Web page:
Sir! No Sir!

Film. By David Zeiger. 2005. 84 minutes.

This award-winning film demonstrates the role soldiers and veterans played in the anti-Vietnam War movement.

Time Periods: 20th Century, 1961
Themes: Organizing, Wars & Related Anti-War Movements

Sir! No Sir!For years, history teachers who wanted to expose students to the vitality, determination, and courage of the anti-Vietnam War movement were hard-pressed. The War at Home described events in Madison, Wisconsin; Berkeley in the Sixties looked at a broad array of activism in the Bay Area; Hearts and Minds offered bits of anti-war activities in its provocative depiction of the war; and some teachers used Oliver Stone’s film version of the Ron Kovics autobiography, Born on the Fourth of July. However, the new DVD Sir! No, Sir!, is the most effective resource in showing the leadership role that defiant soldiers and veterans played in the anti-war movement.

This is a remarkable film that we highly recommend. Even though its focus is soldiers who resisted the war and not the entire anti-war movement, it captures the ethos of the movement. Sir! No Sir! is especially timely as increasing numbers of U.S. soldiers criticize and resist the war in Iraq. [Rethinking Schools]

In the 1960’s an anti-war movement emerged that altered the course of history. This movement didn’t take place on college campuses, but in barracks and on aircraft carriers. It flourished in army stockades, navy brigs and in the dingy towns that surround military bases. It penetrated elite military colleges like West Point. And it spread throughout the battlefields of Vietnam. It was a movement no one expected, least of all those in it. Hundreds went to prison and thousands into exile. And by 1971 it had, in the words of one colonel, infested the entire armed services. Yet today few people know about the GI movement against the war in Vietnam.

On June 30, 1966, the Fort Hood 3 denounced the war as “immoral, illegal and unjust.” Click on picture to read the full brochure. Read lyrics to the ballad by Pete Seeger.

The Vietnam War has been the subject of hundreds of films, both fiction and non-fiction, but this story-the story of the rebellion of thousands of American soldiers against the war-has never been told in film. This is certainly not for lack of evidence. By the Pentagon’s own figures, 503,926 “incidents of desertion” occurred between 1966 and 1971; officers were being “fragged” (killed with fragmentation grenades by their own troops) at an alarming rate; and by 1971 entire units were refusing to go into battle in unprecedented numbers. In the course of a few short years, over 200 underground newspapers were published by soldiers around the world; local and national antiwar GI organizations were joined by thousands; thousands more demonstrated against the war at every major base in the world in 1970 and 1971, including in Vietnam itself; stockades and federal prisons were filling up with soldiers jailed for their opposition to the war and the military.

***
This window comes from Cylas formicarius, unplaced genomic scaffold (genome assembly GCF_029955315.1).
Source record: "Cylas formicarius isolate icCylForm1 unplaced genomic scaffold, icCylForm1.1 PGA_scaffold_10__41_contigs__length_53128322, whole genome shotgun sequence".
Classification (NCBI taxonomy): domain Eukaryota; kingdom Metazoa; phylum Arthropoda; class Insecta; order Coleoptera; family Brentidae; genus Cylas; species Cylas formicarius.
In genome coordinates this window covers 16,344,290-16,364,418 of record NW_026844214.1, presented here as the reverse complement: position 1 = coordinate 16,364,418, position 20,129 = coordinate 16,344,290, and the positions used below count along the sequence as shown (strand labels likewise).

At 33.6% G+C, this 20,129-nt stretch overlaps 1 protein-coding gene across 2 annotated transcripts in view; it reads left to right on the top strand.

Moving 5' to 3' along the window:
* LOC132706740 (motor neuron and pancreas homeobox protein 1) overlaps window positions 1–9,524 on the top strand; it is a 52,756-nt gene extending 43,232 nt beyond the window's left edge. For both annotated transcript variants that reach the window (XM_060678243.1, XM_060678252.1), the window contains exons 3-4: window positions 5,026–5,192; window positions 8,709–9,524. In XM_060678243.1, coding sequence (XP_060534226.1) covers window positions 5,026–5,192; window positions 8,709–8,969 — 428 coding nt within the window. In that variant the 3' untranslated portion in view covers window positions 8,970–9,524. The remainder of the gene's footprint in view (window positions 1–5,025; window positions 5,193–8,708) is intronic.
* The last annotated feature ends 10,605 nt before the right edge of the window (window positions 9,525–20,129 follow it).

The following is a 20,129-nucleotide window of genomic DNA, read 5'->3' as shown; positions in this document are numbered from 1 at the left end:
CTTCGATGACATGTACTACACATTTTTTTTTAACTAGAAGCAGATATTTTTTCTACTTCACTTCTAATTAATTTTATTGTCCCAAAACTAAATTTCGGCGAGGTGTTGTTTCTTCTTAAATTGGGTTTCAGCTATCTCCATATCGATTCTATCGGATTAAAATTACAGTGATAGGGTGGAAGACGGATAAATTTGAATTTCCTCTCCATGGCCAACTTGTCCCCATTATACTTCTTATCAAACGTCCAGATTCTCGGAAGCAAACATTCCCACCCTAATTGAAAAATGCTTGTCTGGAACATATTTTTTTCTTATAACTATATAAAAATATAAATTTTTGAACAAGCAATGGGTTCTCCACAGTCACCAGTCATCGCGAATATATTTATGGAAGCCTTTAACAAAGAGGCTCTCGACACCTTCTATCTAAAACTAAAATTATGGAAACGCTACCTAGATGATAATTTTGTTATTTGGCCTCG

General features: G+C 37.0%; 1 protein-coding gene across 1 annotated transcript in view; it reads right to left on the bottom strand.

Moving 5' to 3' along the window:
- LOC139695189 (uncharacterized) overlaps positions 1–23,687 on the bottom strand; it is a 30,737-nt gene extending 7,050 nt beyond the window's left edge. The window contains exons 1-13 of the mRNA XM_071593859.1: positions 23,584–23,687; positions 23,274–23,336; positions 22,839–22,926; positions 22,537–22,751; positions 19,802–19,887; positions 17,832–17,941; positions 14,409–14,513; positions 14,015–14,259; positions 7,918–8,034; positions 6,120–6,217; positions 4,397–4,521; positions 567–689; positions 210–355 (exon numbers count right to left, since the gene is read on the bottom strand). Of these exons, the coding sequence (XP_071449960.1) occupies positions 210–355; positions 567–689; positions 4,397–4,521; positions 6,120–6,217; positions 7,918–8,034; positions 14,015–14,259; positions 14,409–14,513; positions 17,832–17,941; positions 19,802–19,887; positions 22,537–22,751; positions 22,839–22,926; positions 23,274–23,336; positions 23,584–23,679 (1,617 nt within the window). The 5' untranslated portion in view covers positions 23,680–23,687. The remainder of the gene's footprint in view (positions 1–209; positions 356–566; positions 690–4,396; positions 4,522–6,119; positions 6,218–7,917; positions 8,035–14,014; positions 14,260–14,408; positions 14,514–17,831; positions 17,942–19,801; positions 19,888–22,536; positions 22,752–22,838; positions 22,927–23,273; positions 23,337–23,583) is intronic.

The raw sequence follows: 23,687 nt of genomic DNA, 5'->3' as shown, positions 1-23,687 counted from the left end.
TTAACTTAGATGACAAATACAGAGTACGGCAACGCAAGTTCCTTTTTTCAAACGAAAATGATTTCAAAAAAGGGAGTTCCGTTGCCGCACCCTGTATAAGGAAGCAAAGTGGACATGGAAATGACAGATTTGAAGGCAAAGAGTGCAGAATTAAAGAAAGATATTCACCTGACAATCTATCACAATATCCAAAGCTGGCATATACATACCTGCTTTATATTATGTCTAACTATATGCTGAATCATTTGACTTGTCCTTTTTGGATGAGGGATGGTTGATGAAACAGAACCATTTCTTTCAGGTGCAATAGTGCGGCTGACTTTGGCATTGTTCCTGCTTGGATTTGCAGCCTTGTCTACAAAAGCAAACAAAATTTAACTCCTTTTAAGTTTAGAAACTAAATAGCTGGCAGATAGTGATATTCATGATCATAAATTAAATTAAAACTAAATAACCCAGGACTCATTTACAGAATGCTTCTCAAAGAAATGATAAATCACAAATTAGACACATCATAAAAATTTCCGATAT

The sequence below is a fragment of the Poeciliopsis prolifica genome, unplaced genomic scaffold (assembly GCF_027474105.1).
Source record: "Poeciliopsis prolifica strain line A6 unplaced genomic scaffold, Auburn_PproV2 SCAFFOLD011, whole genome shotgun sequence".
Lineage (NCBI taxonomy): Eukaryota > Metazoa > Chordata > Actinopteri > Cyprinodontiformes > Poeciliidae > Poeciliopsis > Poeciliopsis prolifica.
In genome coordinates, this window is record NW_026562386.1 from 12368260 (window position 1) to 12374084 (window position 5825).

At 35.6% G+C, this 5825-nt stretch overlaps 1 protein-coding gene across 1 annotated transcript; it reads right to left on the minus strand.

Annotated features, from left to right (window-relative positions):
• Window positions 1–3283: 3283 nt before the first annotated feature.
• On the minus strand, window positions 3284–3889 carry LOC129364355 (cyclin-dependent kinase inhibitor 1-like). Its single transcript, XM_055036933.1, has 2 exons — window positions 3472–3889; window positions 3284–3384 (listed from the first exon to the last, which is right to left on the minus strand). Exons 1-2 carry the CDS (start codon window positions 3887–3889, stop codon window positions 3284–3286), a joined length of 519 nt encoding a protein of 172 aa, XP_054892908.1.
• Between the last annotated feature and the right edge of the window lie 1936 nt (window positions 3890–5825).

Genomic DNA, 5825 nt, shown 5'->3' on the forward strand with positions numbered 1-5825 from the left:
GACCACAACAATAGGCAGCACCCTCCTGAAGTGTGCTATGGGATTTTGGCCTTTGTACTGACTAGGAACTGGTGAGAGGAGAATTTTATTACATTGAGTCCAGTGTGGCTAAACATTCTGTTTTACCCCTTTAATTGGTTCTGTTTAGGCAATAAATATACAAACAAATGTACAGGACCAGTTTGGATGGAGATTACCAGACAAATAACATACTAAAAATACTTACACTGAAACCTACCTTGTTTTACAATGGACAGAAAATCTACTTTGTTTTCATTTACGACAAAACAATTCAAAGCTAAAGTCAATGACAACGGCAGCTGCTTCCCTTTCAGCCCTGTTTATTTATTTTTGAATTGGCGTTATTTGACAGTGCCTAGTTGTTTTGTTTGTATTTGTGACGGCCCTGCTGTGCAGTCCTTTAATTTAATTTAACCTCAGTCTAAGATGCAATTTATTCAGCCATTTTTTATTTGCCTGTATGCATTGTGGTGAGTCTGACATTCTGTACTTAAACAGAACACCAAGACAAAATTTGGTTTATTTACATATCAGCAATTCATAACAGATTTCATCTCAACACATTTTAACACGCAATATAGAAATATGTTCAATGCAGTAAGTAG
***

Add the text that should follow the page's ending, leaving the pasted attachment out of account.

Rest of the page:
Yet today, with hundreds of thousands of American GIs once again occupying countries on the other side of the world, these history-changing events have been erased from America’s public memory.

vvaw_buttonSir! No Sir! aims to change all that. The film does four things: 1) Brings to life the history of the GI movement through the stories of those who were part of it; 2) Reveals the explosion of defiance that the movement gave birth to with never-before-seen archival material; 3) Explores the profound impact that movement had on the military and the war itself; and 4) Tells the story of how and why the GI Movement has been replaced with the myth of the spat-upon veteran. [Producer’s description.]

Filmmaker and producer David Zeiger. Distributed by New Video Group, Inc.


This film is currently available to watch on Netflix.

1 comments on “Sir! No Sir!

  1. Kipp Dawson on

    In a recent conversation with students, it hit me: there are generations in the U.S. today who never experienced, and have little to no knowledge of, a military draft. These young people thought I was telling a bad joke when talking about people just a bit older than them going to wars they had not volunteered to be in. maybe some other country? No way here in the USA . . . Teaching about Vietnam while some of us who were involved are still around seems more and more pressing to me. This film is a priceless aide. Using it, we need to remember that we have to build a foundation of knowledge for young viewers, including the reality of a draftee military.

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